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[ The PC Guide | Systems and Components Reference Guide | Hard Disk Drives | Hard Disk Performance, Quality and Reliability | Redundant Arrays of Inexpensive Disks (RAID) | RAID Configuration and Implementation ]

RAID Hard Disk Drive Requirements

The "I" in "RAID" stands for Inexpensive (even though it sometimes rendered as Independent). This seems somewhat puzzling, since it is only recently that RAID has begun to become popular on inexpensive IDE/ATA hard disks--high-end SCSI disks are still the primary domain of RAID, and more often than not, RAID arrays are constructed of some of the fastest drives on the planet. The reason for the term "inexpensive" is that RAID is designed to use regular hard disks, as opposed to proprietary, special hard disks. This is in fact a major reason why it is so appealing. Before RAID, to get high performance or fault tolerance required the purchase of specialized, very expensive drives. RAID lets you get those benefits while using off-the-shelf drives.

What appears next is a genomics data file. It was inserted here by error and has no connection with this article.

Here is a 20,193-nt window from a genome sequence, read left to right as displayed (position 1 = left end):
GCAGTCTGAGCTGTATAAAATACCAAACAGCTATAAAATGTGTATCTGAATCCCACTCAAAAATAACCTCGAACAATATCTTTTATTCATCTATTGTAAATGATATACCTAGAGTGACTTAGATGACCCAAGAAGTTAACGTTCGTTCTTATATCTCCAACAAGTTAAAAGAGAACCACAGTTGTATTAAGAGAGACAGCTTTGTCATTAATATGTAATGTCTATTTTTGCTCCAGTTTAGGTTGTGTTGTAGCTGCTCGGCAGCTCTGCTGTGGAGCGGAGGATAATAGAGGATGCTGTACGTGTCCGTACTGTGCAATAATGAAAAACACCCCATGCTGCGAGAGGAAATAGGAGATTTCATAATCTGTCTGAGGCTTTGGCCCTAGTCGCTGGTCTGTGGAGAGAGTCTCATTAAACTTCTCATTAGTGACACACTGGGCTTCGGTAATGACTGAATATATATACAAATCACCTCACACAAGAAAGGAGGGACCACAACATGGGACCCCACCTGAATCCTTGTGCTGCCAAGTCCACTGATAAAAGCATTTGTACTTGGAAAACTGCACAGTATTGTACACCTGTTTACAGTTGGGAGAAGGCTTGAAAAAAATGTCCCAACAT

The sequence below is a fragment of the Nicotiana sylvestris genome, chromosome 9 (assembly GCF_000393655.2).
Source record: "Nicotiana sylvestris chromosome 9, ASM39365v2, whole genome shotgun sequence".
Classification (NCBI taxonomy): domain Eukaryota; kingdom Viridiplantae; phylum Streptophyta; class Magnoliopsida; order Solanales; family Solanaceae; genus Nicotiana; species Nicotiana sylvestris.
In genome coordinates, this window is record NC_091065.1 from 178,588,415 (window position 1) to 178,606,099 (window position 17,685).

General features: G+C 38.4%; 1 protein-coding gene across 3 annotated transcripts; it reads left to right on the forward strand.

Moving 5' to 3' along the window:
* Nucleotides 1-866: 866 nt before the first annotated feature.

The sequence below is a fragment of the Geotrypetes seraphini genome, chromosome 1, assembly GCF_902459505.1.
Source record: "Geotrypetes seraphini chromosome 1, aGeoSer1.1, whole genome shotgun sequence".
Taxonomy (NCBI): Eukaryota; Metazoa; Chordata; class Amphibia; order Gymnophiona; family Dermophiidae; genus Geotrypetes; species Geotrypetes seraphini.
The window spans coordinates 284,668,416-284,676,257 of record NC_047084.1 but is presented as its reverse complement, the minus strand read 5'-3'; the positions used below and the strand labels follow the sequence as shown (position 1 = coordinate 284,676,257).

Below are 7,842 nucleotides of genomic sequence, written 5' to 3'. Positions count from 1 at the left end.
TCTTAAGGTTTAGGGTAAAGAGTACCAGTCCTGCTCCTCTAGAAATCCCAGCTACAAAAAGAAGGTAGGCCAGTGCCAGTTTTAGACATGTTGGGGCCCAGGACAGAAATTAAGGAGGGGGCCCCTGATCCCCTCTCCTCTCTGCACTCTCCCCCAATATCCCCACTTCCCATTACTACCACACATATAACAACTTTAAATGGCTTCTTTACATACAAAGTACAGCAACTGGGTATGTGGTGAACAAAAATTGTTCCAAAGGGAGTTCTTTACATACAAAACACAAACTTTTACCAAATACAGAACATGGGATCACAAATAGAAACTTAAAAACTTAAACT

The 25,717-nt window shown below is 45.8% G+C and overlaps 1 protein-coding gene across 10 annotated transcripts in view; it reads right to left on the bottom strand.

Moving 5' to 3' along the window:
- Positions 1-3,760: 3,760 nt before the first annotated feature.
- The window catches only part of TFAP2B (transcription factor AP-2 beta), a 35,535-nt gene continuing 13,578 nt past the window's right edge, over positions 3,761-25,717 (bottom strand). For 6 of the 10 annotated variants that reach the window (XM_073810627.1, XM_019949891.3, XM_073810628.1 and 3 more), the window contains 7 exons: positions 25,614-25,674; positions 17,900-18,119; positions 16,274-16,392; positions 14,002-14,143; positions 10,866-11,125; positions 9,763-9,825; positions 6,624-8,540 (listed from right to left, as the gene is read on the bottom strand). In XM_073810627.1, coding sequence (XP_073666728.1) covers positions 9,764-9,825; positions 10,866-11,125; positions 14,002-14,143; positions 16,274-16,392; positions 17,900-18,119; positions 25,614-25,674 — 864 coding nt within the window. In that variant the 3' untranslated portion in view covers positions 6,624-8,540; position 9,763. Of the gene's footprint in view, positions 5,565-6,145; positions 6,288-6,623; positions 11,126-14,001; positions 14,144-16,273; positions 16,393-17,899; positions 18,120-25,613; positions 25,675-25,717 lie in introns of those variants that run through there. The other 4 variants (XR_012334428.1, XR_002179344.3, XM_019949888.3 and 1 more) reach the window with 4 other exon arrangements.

Perhaps ironically, hard disks today are becoming downright inexpensive period, not just when compared to proprietary solutions (which RAID has caused to all but disappear from the market). This has fueled the RAID phenomenon and caused more and more RAID systems to be created using disks of all pricing levels.

While RAID arrays use standard hard disks, that doesn't mean that you can just pick "any old drives" you find kicking around and make a successful RAID array out of them. There are a number of requirements that must be considered when choosing drives (beyond the obvious, such as choosing drives matching the interface of your controller implementation!) In this section, I will discuss factors such as drive size, number of drives and how to choose specific units, along with taking a look at how to meet the "needs" of your drives in terms of power, enclosures and cabling.

Next: Number of Drives


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